Last week, Michael Kors and Versace announced that Michael Kors Holdings will be purchasing Versace for $2.1 billion and immediately the industry was abuzz. Some questioned whether it was the right move for Michael Kors or for Versace.
While its uncertain what the future holds for this acquisition, it is definitely one to watch for many reasons. Firstly, no other American fashion goods conglomerate has acquired such a storied European brand. Secondly, this could be the start of the first American luxury goods conglomerate that is on par with giants LVMH and Kering.
The question that comes up the most about the Michael Kors’ acquisition of Versace is how it will succeed when the two are so different. One is the epitome of Italian luxury and decadence, while the other is synonymous with accessible fashion. How could a company who has built its success on satisfying the fashion desires of a segment of the market who loves luxury but can’t quite afford the handbags of Gucci, Dior and the like take over a brand that is in the same league as Gucci, Dior and the like?
To start off, they are implementing a brand image change of the conglomerate. Michael Kors Holdings will change its name to Capri Holdings. Capri, like the island off the southern coast of Italy, the home of clear blue water, delicious pasta and the perfect Instagram pictures courtesy of your favorite fashion bloggers. This name change will effectively remove the holding company from the limited image of Michael Kors. This is the first step to Capri Holdings being on the same playing field as LVMH and Kering.
What they actually do with Versace remains to be seen. They could take what they have learned with Michael Kors and their recent acquisition of Jimmy Choo and help Versace grow. While Versace has some of the best brand awareness and goodwill that any brand could have (think “Versace Versace Versace” by Drake or the tv show The Assassination of Gianni Versace: An American Crime Story), it has struggled to stay profitable. Capri can leverage their strategies used with Michael Kors and Jimmy Choo and grow the company and with it, its sales.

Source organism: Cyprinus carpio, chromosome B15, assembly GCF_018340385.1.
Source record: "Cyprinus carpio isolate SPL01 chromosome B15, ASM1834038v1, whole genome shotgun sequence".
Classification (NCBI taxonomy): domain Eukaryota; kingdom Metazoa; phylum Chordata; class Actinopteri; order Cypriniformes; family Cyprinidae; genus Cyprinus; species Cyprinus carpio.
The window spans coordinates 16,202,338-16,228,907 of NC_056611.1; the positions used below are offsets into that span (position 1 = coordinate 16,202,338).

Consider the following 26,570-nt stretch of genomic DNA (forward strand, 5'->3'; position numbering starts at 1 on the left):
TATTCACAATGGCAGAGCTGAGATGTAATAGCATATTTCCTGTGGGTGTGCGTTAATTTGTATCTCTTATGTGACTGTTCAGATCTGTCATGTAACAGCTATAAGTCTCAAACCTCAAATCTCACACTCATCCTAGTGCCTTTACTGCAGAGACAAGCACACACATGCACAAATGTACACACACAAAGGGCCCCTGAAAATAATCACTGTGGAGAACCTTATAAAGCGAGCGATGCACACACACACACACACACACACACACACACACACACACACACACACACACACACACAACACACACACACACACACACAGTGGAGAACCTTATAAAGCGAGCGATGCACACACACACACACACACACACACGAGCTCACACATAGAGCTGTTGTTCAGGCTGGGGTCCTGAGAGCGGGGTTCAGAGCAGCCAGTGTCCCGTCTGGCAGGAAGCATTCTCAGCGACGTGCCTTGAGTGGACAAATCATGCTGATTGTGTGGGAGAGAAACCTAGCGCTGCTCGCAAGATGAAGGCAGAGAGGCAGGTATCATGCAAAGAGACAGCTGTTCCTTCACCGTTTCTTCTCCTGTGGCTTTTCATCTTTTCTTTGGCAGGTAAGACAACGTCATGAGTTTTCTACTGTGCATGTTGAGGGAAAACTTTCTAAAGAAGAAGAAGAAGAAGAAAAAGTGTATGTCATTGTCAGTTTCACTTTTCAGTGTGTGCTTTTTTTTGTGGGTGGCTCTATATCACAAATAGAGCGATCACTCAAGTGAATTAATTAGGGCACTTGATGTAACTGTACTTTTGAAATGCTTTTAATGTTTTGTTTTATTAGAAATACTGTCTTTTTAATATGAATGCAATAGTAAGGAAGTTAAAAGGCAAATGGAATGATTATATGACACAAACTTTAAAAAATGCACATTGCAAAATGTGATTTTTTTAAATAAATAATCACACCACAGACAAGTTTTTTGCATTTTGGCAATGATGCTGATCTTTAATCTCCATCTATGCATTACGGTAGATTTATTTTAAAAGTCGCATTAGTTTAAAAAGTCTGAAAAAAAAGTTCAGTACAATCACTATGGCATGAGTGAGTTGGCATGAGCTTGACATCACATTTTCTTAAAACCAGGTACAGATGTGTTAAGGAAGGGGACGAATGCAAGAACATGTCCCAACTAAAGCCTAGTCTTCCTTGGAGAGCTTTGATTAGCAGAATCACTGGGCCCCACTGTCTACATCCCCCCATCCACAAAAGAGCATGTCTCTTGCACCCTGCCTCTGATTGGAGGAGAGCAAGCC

However, there is a delicate balance between growth in sales and dilution of brand image. Many luxury brands remain luxurious because of their inaccessibility. For example, you can’t buy an Hermès bag without having previously been a customer of Hermès. This age old strategy of “I can’t have it, so I want it” is what makes Hermès and Chanel, Hermès and Chanel, and oftentimes is what defines luxury as luxury. But, there is a way to make a luxury brand profitable without losing its edge. Kering has done that with Gucci, and Capri could do that with Versace, if it properly leverages the brand goodwill to develop a strategy of creating a devoted customer base who want all things Versace, much like the current Gucci obsession. I can’t scroll through Instagram without seeing the GGs on belts, bags and clothes and the ever ubiquitous Gucci t-shirts or sneakers.
Finally, it will be interesting to see how Capri Holdings grows from this acquisition. Is this the start of the first true American luxury goods conglomerate? Will Capri be able to leverage this acquisition and add more luxury brands to its portfolio? Will it be in the same conversation as LVMH and Kering?
These questions and the future of Versace remain to be answered. I, a business of fashion nerd, cannot wait to see what happens next.